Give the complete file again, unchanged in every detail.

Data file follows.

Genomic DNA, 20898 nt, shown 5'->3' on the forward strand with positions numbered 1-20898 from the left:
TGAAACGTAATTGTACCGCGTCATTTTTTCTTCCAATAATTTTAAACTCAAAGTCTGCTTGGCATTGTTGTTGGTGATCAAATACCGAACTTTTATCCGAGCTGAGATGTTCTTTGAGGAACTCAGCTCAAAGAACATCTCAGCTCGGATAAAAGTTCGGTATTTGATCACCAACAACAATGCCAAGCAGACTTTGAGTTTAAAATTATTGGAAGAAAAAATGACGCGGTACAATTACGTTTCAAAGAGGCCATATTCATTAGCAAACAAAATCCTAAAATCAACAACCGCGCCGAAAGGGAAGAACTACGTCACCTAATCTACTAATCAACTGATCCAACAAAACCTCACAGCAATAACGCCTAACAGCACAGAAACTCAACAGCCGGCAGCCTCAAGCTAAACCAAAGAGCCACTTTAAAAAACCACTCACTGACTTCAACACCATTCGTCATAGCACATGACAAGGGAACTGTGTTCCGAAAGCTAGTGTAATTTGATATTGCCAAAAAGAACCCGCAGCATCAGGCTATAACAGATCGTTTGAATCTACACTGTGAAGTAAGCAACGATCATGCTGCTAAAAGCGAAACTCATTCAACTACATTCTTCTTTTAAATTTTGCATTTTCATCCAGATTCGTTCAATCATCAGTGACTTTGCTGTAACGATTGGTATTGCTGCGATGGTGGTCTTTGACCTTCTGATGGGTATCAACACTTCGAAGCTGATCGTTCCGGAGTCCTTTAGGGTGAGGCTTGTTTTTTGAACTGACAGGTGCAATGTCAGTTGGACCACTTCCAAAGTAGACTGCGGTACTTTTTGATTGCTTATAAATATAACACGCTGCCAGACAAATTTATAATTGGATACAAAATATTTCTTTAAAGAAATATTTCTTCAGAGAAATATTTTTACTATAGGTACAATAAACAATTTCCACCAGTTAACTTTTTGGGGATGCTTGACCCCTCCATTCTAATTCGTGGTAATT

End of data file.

Genomic DNA, 20898 nt, shown 5'->3' on the forward strand with positions numbered 1-20898 from the left:
TGAAACGTAATTGTACCGCGTCATTTTTTCTTCCAATAATTTTAAACTCAAAGTCTGCTTGGCATTGTTGTTGGTGATCAAATACCGAACTTTTATCCGAGCTGAGATGTTCTTTGAGGAACTCAGCTCAAAGAACATCTCAGCTCGGATAAAAGTTCGGTATTTGATCACCAACAACAATGCCAAGCAGACTTTGAGTTTAAAATTATTGGAAGAAAAAATGACGCGGTACAATTACGTTTCAAAGAGGCCATATTCATTAGCAAACAAAATCCTAAAATCAACAACCGCGCCGAAAGGGAAGAACTACGTCACCTAATCTACTAATCAACTGATCCAACAAAACCTCACAGCAATAACGCCTAACAGCACAGAAACTCAACAGCCGGCAGCCTCAAGCTAAACCAAAGAGCCACTTTAAAAAACCACTCACTGACTTCAACACCATTCGTCATAGCACATGACAAGGGAACTGTGTTCCGAAAGCTAGTGTAATTTGATATTGCCAAAAAGAACCCGCAGCATCAGGCTATAACAGATCGTTTGAATCTACACTGTGAAGTAAGCAACGATCATGCTGCTAAAAGCGAAACTCATTCAACTACATTCTTCTTTTAAATTTTGCATTTTCATCCAGATTCGTTCAATCATCAGTGACTTTGCTGTAACGATTGGTATTGCTGCGATGGTGGTCTTTGACCTTCTGATGGGTATCAACACTTCGAAGCTGATCGTTCCGGAGTCCTTTAGGGTGAGGCTTGTTTTTTGAACTGACAGGTGCAATGTCAGTTGGACCACTTCCAAAGTAGACTGCGGTACTTTTTGATTGCTTATAAATATAACACGCTGCCAGACAAATTTATAATTGGATACAAAATATTTCTTTAAAGAAATATTTCTTCAGAGAAATATTTTTACTATAGGTACAATAAACAATTTCCACCAGTTAACTTTTTGGGGATGCTTGACCCCTCCATTCTAATTCGTGGTAATT